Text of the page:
Thursday, July 9, 2015

Your First Year in a New Land

Don't forget to embrace the adventure
because life is an adventure, and adventures are often hard 
though the stories, well, they all skip the boring parts, the tedious parts 
but you know they're there
all adventures have their share
of dusty roads and uncomfortable shelters
but the stories skip over the awkwardness of how are we going to eat (unless they can make it exciting or highlight some unusual skill), and getting used to new foods and learning how to cook in new ways
and how they cleaned up after
or what the "facilities" were like
or how did they wash their clothes? - DID they wash their clothes?
Oh, and headaches and upset stomachs
they also skip all that...


but new lands have new foods and you have to eat every day
and it affects your stomach and your tongue and maybe
even your disposition
so
find something, some foods - at least ONE - that you LIKE to eat in this new place
(and to find something you like, you're going to have to try some new things) 
- and then look for it and rejoice when you find it, like a treasure hunt 
and if it's a local dish, learn how to make it so you can eat it whenever you want
and so you can teach your mom...one day...
...and when nostalgia for an old taste is haunting you - see if you can make those old home meals with what you can find in your new place - experiment - substitute local ingredients - because every discovery is part of the adventure...


and speaking of discovery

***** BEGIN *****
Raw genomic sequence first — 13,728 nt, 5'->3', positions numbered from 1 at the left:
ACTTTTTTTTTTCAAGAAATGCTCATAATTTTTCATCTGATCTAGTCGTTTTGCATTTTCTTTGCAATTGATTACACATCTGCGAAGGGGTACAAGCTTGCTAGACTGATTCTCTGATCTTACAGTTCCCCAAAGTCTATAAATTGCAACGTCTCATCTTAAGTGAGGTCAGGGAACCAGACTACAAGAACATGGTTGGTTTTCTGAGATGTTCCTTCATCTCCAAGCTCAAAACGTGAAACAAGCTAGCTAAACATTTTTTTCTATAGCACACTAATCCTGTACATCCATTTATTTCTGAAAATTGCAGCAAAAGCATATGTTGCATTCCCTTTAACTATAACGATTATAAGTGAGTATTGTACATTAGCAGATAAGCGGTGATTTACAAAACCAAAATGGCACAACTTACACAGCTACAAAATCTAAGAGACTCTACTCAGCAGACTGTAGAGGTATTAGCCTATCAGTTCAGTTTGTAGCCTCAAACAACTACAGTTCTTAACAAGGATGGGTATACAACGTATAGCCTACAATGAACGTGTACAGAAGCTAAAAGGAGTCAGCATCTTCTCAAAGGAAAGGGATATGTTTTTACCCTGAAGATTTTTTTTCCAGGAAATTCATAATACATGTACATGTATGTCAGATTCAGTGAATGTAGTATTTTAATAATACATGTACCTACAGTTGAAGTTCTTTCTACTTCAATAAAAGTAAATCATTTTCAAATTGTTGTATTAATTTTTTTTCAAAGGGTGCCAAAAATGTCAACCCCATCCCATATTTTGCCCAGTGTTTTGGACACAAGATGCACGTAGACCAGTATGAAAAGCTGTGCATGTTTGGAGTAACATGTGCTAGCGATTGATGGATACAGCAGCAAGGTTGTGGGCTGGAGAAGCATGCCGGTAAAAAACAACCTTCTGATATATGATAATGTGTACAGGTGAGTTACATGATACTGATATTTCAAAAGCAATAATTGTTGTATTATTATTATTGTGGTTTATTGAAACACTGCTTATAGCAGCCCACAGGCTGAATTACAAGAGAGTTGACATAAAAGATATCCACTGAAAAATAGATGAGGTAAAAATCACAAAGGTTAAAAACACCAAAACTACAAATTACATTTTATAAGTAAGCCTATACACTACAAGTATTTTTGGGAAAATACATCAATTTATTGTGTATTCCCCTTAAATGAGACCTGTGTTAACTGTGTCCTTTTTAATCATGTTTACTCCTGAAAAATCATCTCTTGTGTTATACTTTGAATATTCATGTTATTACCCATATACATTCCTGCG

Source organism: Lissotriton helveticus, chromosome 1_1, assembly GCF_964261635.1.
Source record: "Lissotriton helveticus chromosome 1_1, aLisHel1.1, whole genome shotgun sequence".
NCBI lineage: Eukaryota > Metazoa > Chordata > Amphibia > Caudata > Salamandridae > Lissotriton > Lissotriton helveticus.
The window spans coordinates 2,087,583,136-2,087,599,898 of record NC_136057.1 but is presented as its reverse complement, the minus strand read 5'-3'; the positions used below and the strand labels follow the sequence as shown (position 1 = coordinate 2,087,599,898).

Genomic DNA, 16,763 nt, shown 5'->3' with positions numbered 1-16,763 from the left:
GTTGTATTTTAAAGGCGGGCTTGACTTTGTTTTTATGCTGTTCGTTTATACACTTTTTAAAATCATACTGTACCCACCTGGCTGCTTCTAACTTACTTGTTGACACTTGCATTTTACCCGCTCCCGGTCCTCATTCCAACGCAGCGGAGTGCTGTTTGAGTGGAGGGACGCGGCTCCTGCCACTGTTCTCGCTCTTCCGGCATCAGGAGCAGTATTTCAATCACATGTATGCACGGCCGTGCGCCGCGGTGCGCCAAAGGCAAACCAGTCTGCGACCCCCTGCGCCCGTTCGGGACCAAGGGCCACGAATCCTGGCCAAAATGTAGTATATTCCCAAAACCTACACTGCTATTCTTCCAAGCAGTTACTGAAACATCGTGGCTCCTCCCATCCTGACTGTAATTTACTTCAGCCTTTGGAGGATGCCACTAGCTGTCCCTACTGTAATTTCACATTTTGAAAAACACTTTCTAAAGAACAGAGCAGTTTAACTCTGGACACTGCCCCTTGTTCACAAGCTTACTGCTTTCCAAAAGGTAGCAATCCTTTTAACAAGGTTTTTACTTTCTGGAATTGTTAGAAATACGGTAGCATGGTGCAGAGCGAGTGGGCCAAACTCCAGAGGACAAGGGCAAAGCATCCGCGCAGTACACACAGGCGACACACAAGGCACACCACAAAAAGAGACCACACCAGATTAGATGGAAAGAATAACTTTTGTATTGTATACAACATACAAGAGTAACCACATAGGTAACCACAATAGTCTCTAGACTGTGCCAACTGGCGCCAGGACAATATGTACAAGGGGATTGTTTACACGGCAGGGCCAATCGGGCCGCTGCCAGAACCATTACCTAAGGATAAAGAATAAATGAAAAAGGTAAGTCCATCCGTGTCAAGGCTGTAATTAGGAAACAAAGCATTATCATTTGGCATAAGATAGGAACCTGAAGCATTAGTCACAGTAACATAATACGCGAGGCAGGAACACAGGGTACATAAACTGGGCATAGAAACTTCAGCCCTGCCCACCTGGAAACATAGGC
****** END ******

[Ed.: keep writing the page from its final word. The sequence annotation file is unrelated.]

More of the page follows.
new lands have new places 
so
explore your new streets and paths - 
go up and down and find
places that speak to your heart
trees or streams, buildings, or fields, fountains, flowers or clouds
that evoke emotion
that stir a reaction
that leave you moved and 
different...

let where you live be your home
not just a place
settle in to your living space
you live here now 
so LIVE here, BE here, while you are here, 
do those things that make a home of your tent, flat, cottage, wherever you are
be at home


It helps to feel at home if you can talk.
In the adventure stories everyone knows the new language perfectly already
or learns it quickly
or doesn't need it at all
or at least skips the drudgery of having to learn it, coming in half a year to a year after the studies 
but the real adventure - well, we all know what really went down, that grammar and pronunciation and vocabulary had to be there, and that awkwardness (so much is awkward on an adventure) of getting your mouth and brain around new words and all
but, oh, there is a beauty in it, you know, even if the stories skip that part - even if it IS difficult 
because communication is the whole reason for it and the WORD is beautiful (but so sharp it can cut you)
so work hard on the language in your first year, whether you become fluent or not 
because language is love

and

...make friends who only speak your new language - make friends with them determinedly, 
because people are what makes the place
and when you start to know people, you start to know the land
and you start to see it 
and love it
and you start to understand
and when you start loving them
you want to learn to talk to them
you NEED to learn to talk to them
and your efforts to learn this new language begin to make sense
and it becomes a beautiful thing